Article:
This week, Weekend Reader brings you American Umpire, a book about how the United States has assumed the role of global arbiter throughout its history as a consistently stable government in the global world. Hoffman’s points are relevant and timely, with the U.S. withdrawing from Iraq and Afghanistan, and looking toward an uncertain future in Iran and North Korea. The way these situations are managed now, she argues, will undoubtedly have serious consequences — not only for national security, but also for the way U.S. foreign policy is perceived in the years to come.
Or, A Cautionary Tale of How the World Changed after 1776
Amid brutal mortar fire, lightning-fast air raids, and fierce hand-to-hand combat embroiling troops from four countries, the Egyptian siege defied every stereotype of the Cold War. Britain used its veto to overturn American peace resolutions in the United Nations Security Council. The Soviet Union vowed cooperation with the U.S. Sixth Fleet. India, Saudi Arabia, Indonesia, Canada, and numerous other countries feverishly but fruitlessly offered advice, while the Soviet-American bloc stood poised against the Anglo-French-Israeli alliance.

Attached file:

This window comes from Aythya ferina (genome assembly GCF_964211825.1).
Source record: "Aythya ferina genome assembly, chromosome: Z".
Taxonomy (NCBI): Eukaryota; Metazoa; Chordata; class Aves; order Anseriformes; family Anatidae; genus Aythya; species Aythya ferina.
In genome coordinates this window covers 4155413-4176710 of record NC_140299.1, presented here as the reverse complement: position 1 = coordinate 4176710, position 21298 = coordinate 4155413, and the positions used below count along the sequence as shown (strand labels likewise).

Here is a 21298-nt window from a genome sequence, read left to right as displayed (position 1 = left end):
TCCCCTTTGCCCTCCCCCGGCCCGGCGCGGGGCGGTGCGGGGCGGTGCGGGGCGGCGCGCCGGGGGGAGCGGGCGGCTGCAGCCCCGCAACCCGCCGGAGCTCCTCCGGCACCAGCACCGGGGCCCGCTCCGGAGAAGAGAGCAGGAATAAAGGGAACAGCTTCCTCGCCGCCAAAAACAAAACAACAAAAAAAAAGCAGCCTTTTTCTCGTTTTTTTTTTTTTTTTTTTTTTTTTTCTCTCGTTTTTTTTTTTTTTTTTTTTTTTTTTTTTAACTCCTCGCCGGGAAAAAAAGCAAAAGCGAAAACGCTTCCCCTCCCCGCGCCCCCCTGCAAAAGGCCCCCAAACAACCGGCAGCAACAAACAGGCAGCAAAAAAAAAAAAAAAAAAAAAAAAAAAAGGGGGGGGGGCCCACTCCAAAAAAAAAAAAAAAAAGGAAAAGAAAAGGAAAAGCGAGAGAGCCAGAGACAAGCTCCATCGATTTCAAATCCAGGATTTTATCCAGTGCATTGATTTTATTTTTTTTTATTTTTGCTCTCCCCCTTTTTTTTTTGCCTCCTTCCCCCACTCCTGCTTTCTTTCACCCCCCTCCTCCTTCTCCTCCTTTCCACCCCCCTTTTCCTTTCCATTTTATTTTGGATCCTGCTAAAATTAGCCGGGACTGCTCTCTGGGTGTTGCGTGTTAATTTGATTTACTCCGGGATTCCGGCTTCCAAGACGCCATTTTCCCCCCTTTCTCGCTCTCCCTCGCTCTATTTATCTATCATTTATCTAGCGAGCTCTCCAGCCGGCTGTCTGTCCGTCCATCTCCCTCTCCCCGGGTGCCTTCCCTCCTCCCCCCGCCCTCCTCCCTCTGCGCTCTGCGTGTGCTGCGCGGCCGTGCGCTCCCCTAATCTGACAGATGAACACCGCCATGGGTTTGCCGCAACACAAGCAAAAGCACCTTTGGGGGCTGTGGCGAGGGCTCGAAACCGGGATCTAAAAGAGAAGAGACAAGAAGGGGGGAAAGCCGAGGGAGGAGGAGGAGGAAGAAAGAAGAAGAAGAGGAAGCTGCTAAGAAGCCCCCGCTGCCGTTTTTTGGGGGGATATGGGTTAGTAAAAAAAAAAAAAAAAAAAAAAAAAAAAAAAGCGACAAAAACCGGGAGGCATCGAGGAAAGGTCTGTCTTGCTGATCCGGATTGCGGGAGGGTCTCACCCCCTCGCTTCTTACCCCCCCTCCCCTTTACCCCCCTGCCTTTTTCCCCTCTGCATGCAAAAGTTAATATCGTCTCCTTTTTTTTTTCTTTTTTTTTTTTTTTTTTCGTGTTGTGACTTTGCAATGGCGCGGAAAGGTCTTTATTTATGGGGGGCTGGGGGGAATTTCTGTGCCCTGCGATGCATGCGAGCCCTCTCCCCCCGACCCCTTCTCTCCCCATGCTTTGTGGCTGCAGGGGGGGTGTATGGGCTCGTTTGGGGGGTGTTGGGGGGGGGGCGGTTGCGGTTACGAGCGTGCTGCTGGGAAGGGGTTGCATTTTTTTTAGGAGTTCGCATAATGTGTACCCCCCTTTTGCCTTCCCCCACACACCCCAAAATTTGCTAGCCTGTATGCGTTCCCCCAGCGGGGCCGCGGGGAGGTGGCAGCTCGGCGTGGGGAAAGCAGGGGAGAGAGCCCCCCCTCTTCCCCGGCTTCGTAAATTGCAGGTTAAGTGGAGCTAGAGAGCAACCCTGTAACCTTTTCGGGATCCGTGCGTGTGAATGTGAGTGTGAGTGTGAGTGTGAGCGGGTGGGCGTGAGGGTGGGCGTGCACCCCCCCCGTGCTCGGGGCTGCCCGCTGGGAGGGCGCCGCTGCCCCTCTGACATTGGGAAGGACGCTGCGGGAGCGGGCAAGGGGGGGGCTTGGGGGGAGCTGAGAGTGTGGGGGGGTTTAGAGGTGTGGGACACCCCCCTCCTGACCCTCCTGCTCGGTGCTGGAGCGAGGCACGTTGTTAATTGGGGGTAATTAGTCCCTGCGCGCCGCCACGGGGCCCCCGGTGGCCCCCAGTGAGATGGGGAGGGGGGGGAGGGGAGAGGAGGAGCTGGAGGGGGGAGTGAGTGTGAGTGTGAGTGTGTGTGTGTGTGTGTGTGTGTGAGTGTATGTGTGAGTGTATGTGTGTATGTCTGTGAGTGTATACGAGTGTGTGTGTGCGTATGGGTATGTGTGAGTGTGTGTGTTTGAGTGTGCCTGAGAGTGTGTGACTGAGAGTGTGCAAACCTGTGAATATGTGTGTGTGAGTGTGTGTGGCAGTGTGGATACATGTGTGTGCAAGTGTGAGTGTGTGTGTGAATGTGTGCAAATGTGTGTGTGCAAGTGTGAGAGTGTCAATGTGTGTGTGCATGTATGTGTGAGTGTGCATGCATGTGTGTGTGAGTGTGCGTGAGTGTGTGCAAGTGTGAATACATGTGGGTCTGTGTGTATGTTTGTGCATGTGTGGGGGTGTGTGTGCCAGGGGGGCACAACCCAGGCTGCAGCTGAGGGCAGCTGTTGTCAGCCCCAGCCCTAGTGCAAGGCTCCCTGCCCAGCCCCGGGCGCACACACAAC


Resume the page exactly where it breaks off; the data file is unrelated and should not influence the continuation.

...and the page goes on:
The stakes were high. They varied by country, but concerns common to both participants and onlookers included the principle of national sovereignty, the openness of world waterways, the right of self-defense, compensation for confiscated property, and access to crucial commodities of every type, including oil. Virtually every nation on the planet wanted and needed all of these things.
In the topsy-turvy Suez Canal Crisis of 1956, which would decide Egypt’s fundamental right to rule its own territory, the United States had limited resources, minimal financial investment, and zero authority. It exercised no direct control over its wayward best allies. It enjoyed little clout with the angry local government and had clumsily helped to provoke the crisis by denying Egypt a high-profile, previously promised, much-desired loan. The UN was divided and had delegated no responsibility. Yet the United States was the wealthiest nation on the planet, with the best-equipped military force. If any one player could halt the melee, rule on the dispute, and force the offending parties to retire from the field, it would be the United States of America. Remarkably, it was willing to do so, at the risk of reputation, friendship, and material resources.